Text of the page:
If your font is MultipleMaster, with a weight axis, try Tim Ahrens' RMX Tuner:
http://justanotherfoundry.com/tools/RMX/
This gives the best results that an automatic method can provide today, and should be your first choice.

If the font has a single axis only, you may try the Glyph Tweaker script:
http://www.kltf.de/kltf_otproduction.htm
[Scroll down a bit. Requires RoboFab and Dialog Kit.]
First measure basic stem widths and height of your caps. Then run the script and fill in these values, plus stem widths and height of the small caps.
The script relies on FLS' Bold function, so the outlines are only as good as this function allows. If you switch on FontAudit, you will see what I mean. Especially diagonals need corrections -- Bold cares for x and y directions only. Still this is a good starting point to get the proportions. I put these into the uppercase's mask layer and adjust uppercase by moving nodes or with John Hudson's method to match the automatically generated proportions.
In essence, what this script does is combining the operations which Charles Ellertson describes: scaling and bolding. I did not want to calculate scaling and bolding factors myself each time, and put the according formulas into a script.

Charles -- The weight increase I used in Fontographer was 9 units, but FontLab seems to require less.

Yes, it is: 2 units FOG Change Weight = 1 unit FLS Bold.

paul d hunt's picture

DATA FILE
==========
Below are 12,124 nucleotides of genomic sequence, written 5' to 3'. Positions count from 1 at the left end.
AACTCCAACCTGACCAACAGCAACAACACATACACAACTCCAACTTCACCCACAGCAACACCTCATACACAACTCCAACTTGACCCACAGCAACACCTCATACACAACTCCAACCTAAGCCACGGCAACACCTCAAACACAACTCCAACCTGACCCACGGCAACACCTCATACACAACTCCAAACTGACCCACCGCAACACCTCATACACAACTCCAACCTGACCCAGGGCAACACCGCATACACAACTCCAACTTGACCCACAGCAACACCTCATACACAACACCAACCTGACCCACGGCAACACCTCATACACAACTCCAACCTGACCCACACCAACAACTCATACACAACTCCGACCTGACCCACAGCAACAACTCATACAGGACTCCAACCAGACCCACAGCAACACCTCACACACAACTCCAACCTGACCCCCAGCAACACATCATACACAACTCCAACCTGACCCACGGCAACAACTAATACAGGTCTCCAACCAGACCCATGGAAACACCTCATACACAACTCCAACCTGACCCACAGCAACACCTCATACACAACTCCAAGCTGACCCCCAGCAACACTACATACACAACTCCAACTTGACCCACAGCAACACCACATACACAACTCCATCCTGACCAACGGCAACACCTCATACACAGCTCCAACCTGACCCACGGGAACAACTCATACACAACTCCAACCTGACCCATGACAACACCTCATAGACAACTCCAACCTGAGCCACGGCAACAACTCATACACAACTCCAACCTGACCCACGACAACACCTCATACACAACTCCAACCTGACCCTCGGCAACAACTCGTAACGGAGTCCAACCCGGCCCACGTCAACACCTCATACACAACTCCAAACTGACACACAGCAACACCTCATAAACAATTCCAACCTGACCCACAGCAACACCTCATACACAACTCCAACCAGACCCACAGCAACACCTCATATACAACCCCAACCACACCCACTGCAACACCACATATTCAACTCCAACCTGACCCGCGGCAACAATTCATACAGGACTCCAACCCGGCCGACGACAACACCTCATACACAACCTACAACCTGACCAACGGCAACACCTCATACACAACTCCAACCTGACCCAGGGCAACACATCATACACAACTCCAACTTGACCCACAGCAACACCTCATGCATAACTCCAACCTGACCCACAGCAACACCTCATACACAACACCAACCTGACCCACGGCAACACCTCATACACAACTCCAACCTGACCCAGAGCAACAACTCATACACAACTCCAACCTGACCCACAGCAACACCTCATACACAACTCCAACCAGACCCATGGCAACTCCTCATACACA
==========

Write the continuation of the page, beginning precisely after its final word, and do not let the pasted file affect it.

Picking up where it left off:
Paul Hunt, thanks for all your work on the Typowiki. Do you know what’s happened there—why some of the illustrations have vanished?

hmmm. i believe that most of these were just available of attachments to the wiki post and i never got around to incorporating them all into the body of the text. i think the attachments must have been lost with the latest update of typophile, but i can't be certain that that is what did it.

William Berkson's picture

I recently started with John Hudson's method--which he suggests only as a starting point for later adjustments--and have continued to use the FontLab Interpolation tool for curves, as well as widening stems by hand. However, I didn't follow Hudson's model exactly, as I made the small caps a bit wider, as Charles suggests and as I believe is traditional. I don't know how much wider as it just did it by eye. Also I adjusted relative weights of vertical arches, corrected diagonals and joints, etc by eye. I don't know how much adjustment is needed if you use the RMX tuner, but next time around, after I have made my weights MM compatible, I will probably use it as a starting point.

k.l.'s picture

A correction:
"If the font has a single axis only, you may try the Glyph Tweaker script"
should be
"If the font has a single master only, ..."

Bill -- I don’t know how much adjustment is needed if you use the RMX tuner

Best is to play with it and try different settings until you find some which give a nice result. Whether you make many adjustments or not depends on whether you want the small caps to be more or less like the uppercase (with adjustment of weight and width), or want them to differ in some details. For a Caslon I can imagine that some distinctive features are nice.

charles ellertson's picture

Bill,